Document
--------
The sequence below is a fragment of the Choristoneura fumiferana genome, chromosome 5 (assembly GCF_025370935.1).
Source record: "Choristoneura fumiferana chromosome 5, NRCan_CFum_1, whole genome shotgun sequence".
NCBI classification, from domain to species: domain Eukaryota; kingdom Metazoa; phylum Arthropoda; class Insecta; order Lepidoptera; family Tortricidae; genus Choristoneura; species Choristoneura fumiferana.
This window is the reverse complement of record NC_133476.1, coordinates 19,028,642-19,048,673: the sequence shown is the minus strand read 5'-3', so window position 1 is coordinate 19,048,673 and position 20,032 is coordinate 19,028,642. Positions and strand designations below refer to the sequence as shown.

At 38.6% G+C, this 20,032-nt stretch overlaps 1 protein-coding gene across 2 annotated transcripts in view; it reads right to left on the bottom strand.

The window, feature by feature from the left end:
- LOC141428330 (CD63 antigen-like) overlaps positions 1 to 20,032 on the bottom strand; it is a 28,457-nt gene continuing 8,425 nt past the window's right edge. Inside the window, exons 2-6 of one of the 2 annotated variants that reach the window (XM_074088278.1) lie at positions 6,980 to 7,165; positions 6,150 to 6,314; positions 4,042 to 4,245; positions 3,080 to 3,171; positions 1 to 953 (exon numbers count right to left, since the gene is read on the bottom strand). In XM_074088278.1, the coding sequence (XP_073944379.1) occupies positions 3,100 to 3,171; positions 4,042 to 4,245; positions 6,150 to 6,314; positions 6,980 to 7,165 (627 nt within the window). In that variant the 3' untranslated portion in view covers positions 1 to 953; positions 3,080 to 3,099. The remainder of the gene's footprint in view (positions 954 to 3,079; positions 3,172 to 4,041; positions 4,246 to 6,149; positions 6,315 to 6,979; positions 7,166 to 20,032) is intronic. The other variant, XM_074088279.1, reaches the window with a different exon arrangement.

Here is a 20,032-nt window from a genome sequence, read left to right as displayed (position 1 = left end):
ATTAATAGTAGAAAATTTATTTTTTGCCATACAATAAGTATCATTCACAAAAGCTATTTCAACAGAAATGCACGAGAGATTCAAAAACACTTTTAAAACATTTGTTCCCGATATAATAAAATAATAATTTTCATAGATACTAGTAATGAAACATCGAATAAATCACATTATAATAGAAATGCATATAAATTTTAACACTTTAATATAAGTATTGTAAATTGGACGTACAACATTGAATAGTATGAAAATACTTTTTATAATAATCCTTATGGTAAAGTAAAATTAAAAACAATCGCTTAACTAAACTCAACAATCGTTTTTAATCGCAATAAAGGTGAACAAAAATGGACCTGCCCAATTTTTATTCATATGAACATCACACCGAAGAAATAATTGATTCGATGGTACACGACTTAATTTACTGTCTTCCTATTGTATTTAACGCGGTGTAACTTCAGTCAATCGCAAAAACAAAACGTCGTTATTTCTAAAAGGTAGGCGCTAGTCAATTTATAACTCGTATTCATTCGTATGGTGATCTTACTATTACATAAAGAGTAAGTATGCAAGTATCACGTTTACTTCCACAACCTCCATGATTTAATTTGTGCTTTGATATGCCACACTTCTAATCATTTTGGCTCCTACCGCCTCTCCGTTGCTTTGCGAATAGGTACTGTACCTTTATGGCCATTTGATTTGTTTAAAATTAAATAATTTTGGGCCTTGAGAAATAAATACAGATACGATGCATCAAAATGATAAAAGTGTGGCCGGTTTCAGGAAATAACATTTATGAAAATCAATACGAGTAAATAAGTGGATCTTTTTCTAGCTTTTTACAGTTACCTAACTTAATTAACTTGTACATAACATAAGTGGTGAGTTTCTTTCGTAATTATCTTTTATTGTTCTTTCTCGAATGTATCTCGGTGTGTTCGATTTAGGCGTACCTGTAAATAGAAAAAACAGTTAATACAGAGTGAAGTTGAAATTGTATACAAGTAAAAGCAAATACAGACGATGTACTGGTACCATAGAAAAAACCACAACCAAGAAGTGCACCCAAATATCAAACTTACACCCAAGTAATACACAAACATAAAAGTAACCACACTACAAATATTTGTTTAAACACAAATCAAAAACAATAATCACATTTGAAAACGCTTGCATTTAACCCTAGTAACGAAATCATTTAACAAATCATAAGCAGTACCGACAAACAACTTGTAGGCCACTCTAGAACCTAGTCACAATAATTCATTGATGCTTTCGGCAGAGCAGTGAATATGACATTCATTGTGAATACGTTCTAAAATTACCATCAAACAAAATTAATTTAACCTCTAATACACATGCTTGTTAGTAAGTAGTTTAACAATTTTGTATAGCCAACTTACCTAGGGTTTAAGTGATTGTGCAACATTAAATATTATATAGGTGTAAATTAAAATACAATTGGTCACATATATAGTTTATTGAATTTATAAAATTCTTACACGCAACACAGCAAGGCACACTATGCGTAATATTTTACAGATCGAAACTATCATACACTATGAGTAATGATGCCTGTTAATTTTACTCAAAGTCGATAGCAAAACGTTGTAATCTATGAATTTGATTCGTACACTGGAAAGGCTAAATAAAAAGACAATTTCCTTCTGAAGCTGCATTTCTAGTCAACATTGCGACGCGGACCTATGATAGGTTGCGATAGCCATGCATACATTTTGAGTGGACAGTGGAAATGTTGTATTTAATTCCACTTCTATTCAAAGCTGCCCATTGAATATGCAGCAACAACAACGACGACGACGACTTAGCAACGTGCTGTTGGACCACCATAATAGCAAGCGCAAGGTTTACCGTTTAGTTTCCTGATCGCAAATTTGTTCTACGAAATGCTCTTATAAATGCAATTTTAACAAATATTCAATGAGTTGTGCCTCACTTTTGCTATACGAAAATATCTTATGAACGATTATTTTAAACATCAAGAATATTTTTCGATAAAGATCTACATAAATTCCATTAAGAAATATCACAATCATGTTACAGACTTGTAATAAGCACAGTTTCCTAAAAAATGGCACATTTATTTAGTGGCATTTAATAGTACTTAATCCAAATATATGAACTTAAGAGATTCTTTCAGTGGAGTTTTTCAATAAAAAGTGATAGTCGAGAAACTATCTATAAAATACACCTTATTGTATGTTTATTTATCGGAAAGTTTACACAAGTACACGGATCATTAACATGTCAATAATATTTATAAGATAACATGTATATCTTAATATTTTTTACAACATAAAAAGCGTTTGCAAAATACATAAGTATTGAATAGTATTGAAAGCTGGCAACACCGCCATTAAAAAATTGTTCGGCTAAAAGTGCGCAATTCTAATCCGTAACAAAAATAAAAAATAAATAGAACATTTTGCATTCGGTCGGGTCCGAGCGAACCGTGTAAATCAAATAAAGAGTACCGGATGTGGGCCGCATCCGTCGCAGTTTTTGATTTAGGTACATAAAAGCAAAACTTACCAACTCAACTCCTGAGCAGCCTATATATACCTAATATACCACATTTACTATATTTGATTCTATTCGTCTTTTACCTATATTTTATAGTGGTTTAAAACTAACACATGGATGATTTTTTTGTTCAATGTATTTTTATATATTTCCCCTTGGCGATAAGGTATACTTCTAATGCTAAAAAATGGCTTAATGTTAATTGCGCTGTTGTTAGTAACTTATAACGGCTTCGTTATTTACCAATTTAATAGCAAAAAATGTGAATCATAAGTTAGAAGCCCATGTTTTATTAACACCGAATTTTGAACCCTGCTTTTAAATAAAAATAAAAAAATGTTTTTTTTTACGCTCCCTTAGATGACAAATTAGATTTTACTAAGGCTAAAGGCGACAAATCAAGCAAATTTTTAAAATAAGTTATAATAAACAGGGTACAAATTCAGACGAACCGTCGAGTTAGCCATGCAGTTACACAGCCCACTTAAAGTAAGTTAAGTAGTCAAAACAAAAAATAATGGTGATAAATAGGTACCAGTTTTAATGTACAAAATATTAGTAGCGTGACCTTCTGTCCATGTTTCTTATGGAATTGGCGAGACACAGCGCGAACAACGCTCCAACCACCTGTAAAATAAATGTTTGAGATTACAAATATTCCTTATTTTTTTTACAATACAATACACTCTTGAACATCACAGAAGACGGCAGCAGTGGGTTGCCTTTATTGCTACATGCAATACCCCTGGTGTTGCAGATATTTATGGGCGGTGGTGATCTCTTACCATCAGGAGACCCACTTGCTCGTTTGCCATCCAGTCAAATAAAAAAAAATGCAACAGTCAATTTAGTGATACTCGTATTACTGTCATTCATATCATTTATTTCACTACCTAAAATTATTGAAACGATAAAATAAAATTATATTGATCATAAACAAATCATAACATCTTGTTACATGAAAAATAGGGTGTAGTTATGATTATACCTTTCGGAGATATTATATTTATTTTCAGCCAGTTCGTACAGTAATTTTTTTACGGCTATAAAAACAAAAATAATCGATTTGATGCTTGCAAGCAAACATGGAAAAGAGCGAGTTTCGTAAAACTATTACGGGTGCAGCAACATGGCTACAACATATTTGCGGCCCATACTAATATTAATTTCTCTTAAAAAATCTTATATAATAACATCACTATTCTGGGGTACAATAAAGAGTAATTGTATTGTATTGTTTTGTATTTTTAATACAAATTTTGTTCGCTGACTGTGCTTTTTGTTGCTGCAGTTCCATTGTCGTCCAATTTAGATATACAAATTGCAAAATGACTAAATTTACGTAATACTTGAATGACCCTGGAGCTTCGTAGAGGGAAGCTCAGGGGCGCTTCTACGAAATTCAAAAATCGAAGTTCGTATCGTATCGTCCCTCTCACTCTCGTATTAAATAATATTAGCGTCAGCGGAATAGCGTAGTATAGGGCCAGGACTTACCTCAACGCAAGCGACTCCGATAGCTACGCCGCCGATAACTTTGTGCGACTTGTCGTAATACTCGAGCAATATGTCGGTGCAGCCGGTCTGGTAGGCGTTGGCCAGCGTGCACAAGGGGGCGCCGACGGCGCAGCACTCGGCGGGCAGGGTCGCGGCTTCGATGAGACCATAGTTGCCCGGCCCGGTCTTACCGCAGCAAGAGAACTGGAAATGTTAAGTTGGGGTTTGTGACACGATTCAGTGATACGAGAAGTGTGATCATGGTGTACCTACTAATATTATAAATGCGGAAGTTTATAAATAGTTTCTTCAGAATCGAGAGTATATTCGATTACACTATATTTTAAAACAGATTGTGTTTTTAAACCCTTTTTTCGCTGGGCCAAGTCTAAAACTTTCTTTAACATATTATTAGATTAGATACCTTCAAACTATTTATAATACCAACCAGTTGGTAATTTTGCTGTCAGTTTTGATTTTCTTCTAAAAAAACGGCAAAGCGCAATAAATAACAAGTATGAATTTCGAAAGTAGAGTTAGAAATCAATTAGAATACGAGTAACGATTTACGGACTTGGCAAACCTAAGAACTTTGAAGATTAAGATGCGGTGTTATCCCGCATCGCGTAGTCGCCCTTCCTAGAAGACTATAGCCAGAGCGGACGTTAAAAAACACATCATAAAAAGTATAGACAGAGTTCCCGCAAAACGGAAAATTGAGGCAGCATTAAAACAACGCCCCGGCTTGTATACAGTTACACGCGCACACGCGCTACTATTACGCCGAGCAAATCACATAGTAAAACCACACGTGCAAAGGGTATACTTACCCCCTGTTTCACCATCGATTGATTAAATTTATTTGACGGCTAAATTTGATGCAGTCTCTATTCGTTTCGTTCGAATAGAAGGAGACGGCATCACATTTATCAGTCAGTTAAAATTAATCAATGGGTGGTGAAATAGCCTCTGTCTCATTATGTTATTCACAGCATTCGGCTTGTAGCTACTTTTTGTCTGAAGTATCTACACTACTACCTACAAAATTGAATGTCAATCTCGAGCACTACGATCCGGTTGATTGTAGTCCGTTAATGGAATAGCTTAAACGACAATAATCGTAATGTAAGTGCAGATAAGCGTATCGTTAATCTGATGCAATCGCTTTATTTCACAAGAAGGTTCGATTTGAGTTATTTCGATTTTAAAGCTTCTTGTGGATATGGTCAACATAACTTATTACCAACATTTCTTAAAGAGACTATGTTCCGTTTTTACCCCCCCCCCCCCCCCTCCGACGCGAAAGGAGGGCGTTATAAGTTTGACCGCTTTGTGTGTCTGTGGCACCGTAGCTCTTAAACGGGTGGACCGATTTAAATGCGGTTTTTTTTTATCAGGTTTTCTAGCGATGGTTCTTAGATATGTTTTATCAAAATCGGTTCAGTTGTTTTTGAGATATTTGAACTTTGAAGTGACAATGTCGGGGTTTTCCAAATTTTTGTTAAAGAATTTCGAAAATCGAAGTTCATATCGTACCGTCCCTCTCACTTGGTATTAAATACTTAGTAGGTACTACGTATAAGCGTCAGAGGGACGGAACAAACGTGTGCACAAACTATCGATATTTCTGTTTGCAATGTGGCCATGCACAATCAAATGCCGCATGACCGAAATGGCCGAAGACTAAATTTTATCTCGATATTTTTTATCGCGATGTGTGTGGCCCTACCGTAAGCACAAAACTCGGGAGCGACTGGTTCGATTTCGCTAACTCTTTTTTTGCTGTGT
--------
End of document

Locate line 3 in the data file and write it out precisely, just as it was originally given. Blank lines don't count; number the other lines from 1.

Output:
NCBI classification, from domain to species: domain Eukaryota; kingdom Metazoa; phylum Arthropoda; class Insecta; order Lepidoptera; family Tortricidae; genus Choristoneura; species Choristoneura fumiferana.